Startups can be Absolute Hell on Inline Instrumentation

Here’s something you may have experienced before. 

You’ve been down for your scheduled shut down and it’s time to start the process back up.  As the pumps start to circulate, you hear all of that awful knocking as the lines fill and stock starts to move again.

All of a sudden, some of your inline consistency instrumentation goes dead as a doornail.  You pull the sensor out of the line and notice that the sensing element has been bent, or has been completely sheared off.

So what happened? 

Most likely, your inline consistency sensing element just got nailed with a slug of stock that had been dewatering while sitting in the line during your downtime.  At start up, that dewatered slug – or log - started flying down the line as the process was coming up and slammed into your sensor at light speed.

It’s as if you just had a sledge hammer hit your instrument.  No wonder the sensor got damaged, huh?

So, now that you know that, how do you prevent it from happening again?

Here are a couple of ideas:

Install breaker bars both upstream and downstream of your sensor body.  Breaker bars are pieces of dumb metal – ours are cylindrical – that will hopefully break up those dewatered slugs of stock before they slam into your sensor.  It doesn’t work all of the time, of course, but it will work most of the time.  Breaker bars are cheap insurance that should be installed in front and back of every inline sensor in your mill.

By the way, we keep a good supply of these in stock ready to go at a moment’s notice.

A better idea is to install one of our C5000 retractable consistency sensors instead of the one you are currently using.  The C5000 sensor body was designed to be pulled out of the line so that it could be hot swapped while the process is active.  It can also be pulled out of the line during a start up so that dewatered slugs of stock will pass by harmlessly.  The sensing element can then be reinserted in the line once things settle down.

Nifty idea, that.

It Ain’t the Transmitter, Man… well, mostly

A customer of mine recently showed me a competitor’s consistency transmitter that had been installed in one of his pulp lines.  The blade of that transmitter had been snapped clean off and the attachment point was bent about 30 degrees from its normal position.

“Look at that”, he said.  “That’s what I’m talking about when I say I need a more durable sensor.  That’s the third transmitter I’ve had to replace in the last four months and I gotta tell you, I’m getting damn tired of it.  What can you do for me?”.


Well, the short answer to that is “it depends”.  It depends on the details of the application because our transmitters, just like everybody elses' transmitters, are designed for a specific range of process conditions.  As long as you’re within the acceptable application window for an instrument, you’re going to get a dependable and durable measurement.  If, however, you stray outside of that range, you’re likely going to get a noisy or bad measurement, or, in extreme cases, a destroyed instrument.

I asked my customer what the conditions were in his line.  He told me that he was running about 4% at 4,000 gpm in a 14” line. Well, that works out to a stock velocity of about 8.337 fps.  Put another way, that’s about 5.6 mph.  While that doesn’t sound very fast, when it comes to instrumentation in a line, 5.6 mph is screamingfast. 

It doesn’t take much in the way of a de-watered stock slug to wreak a lot of damage at that rate.  The reality is I think just about anybody’s transmitter would have been destroyed under those conditions, mine included.

High stock velocities are bad for other reasons, too.  Apart from damage, higher stock velocities can make a transmitter indicate a change in consistency that really isn’t there. 

Mechanical sensors respond to various conditions in the line, of which a change in consistency is only one.  In addition to consistency, transmitter readings are typically a function of flow rate and furnish type, among other parameters.  This means that the reading you’re getting isn’t just giving you information about consistency, but other things as well.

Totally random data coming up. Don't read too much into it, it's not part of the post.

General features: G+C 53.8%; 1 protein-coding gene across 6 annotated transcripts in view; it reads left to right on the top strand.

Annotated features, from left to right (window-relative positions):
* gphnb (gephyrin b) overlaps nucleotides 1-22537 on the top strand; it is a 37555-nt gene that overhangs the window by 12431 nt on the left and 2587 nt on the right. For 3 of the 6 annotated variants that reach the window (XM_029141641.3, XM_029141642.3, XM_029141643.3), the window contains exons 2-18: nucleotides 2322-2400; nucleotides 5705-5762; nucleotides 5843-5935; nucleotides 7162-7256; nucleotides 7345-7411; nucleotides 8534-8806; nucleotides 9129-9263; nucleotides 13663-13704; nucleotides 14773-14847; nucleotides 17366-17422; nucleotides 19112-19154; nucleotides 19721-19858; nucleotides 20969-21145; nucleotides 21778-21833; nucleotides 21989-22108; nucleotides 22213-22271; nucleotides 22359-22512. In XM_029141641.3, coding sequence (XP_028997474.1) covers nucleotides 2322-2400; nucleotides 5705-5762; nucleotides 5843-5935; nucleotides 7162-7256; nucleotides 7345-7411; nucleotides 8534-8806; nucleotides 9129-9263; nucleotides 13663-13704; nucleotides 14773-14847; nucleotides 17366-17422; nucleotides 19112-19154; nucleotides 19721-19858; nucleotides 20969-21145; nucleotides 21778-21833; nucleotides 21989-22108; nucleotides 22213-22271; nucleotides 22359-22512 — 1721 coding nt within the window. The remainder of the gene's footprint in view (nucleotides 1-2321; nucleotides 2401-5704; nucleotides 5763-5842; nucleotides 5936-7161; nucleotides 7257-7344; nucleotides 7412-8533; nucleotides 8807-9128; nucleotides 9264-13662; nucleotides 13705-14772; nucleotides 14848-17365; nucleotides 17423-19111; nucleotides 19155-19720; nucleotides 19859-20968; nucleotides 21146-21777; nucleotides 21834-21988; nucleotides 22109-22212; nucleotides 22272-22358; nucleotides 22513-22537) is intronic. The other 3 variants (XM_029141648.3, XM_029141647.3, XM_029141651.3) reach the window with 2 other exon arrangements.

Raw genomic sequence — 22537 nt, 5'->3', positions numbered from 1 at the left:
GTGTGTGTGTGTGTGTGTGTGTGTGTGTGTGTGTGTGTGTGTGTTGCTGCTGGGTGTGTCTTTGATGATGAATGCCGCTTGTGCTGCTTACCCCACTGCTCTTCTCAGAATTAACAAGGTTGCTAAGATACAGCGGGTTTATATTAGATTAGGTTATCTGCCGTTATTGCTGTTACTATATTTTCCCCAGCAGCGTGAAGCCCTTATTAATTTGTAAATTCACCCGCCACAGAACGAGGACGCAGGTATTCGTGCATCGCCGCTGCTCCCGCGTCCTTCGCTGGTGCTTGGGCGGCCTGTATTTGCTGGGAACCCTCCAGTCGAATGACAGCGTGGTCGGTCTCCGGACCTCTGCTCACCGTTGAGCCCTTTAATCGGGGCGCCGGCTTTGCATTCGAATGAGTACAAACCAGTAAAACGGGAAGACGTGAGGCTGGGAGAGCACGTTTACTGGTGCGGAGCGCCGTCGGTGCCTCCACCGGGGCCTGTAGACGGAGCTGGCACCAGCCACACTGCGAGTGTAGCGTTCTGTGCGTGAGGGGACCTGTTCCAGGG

Blade style sensors, in particular, are sensitive to changes in stock velocity.  At high enough speeds, those variations in velocity will look just like shifts in consistency, and woe unto your control loop when that happens.  Your dilution control will try to accommodate for non-existent changes in consistency, and then, the non-existent changes become very real.  The next thing you know, your stock has become really light, or really heavy, all the while there doesn’t seem to be any change on the consistency reading at all.   And if you get really, really heavy, you might lose another transmitter.

You can compensate for higher flow rates – to a point, that is - provided your transmitter accepts a flow input (ours do).  You use the flow information to calculate both the the current velocity and also a correction to the consistency measurement.  Our transmitters are pretty unique in this regard as we are the only manufacturer to incorporate this as a standard feature in our line.

There is a limit to flow compensation, of course.  At very high flow rates, the flow component of the measurement becomes so large that the consistency component is swallowed up in the noise.  Under those conditions, what you really have is a flow indicator and not a consistency transmitter.

The best solution for all of this, of course, is to slow the stock velocity down.  Slower stock velocities will impart less “velocity noise” that you have to compensate for.  In some cases, you can eliminate the flow induced component altogether.  Secondly, slower velocities will also decrease the likelihood of sensor damage. 

There are basically only two ways to reduce stock velocity.  You either slow your production rate down, or you increase the size of the line where you want to make a consistency measurement.  Most mills are in the business of making pulp and paper, so reductions in production rates are usually not an option.  This leaves increasing the line size as the best way to slow the stock velocity down. 

So how much do you want to slow your velocity down?  Well, that depends on the transmitter you want to install.  If you’re looking at TECO’s C3000 or C5000 series sensor, you’ll only need to slow your velocity down to about 2.5 fps or so.  At that rate, the C3000 & C5000 sensor become immune to changes in flow velocity.  In other words, the flow-velocity-induced component of the measurement drops off to zero at rates of 2.5 fps or less.  This value is somewhat variable and dependent on the furnish you’re working with.  For shorter fiber stocks, for example, you could exceed 3.0 fps and not worry too much about velocity noise.